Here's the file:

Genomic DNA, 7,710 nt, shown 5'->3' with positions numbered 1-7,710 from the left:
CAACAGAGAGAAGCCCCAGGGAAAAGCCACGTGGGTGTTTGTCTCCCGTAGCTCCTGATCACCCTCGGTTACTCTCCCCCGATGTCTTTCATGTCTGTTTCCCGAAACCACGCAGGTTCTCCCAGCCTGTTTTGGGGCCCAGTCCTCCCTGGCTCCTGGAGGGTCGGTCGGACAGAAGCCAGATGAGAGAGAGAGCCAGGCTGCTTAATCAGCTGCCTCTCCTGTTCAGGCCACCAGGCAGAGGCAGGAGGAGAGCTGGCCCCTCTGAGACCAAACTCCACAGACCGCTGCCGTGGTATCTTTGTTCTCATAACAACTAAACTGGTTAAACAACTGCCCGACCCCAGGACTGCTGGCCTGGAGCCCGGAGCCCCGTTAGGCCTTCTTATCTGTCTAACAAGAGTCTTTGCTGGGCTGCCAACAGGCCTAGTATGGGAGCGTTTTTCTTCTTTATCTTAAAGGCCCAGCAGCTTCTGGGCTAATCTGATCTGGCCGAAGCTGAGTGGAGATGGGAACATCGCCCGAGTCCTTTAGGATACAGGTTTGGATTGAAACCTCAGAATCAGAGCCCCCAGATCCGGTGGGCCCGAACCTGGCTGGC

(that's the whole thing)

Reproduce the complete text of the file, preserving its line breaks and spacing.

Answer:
Genomic DNA, 7,710 nt, shown 5'->3' with positions numbered 1-7,710 from the left:
CAACAGAGAGAAGCCCCAGGGAAAAGCCACGTGGGTGTTTGTCTCCCGTAGCTCCTGATCACCCTCGGTTACTCTCCCCCGATGTCTTTCATGTCTGTTTCCCGAAACCACGCAGGTTCTCCCAGCCTGTTTTGGGGCCCAGTCCTCCCTGGCTCCTGGAGGGTCGGTCGGACAGAAGCCAGATGAGAGAGAGAGCCAGGCTGCTTAATCAGCTGCCTCTCCTGTTCAGGCCACCAGGCAGAGGCAGGAGGAGAGCTGGCCCCTCTGAGACCAAACTCCACAGACCGCTGCCGTGGTATCTTTGTTCTCATAACAACTAAACTGGTTAAACAACTGCCCGACCCCAGGACTGCTGGCCTGGAGCCCGGAGCCCCGTTAGGCCTTCTTATCTGTCTAACAAGAGTCTTTGCTGGGCTGCCAACAGGCCTAGTATGGGAGCGTTTTTCTTCTTTATCTTAAAGGCCCAGCAGCTTCTGGGCTAATCTGATCTGGCCGAAGCTGAGTGGAGATGGGAACATCGCCCGAGTCCTTTAGGATACAGGTTTGGATTGAAACCTCAGAATCAGAGCCCCCAGATCCGGTGGGCCCGAACCTGGCTGGC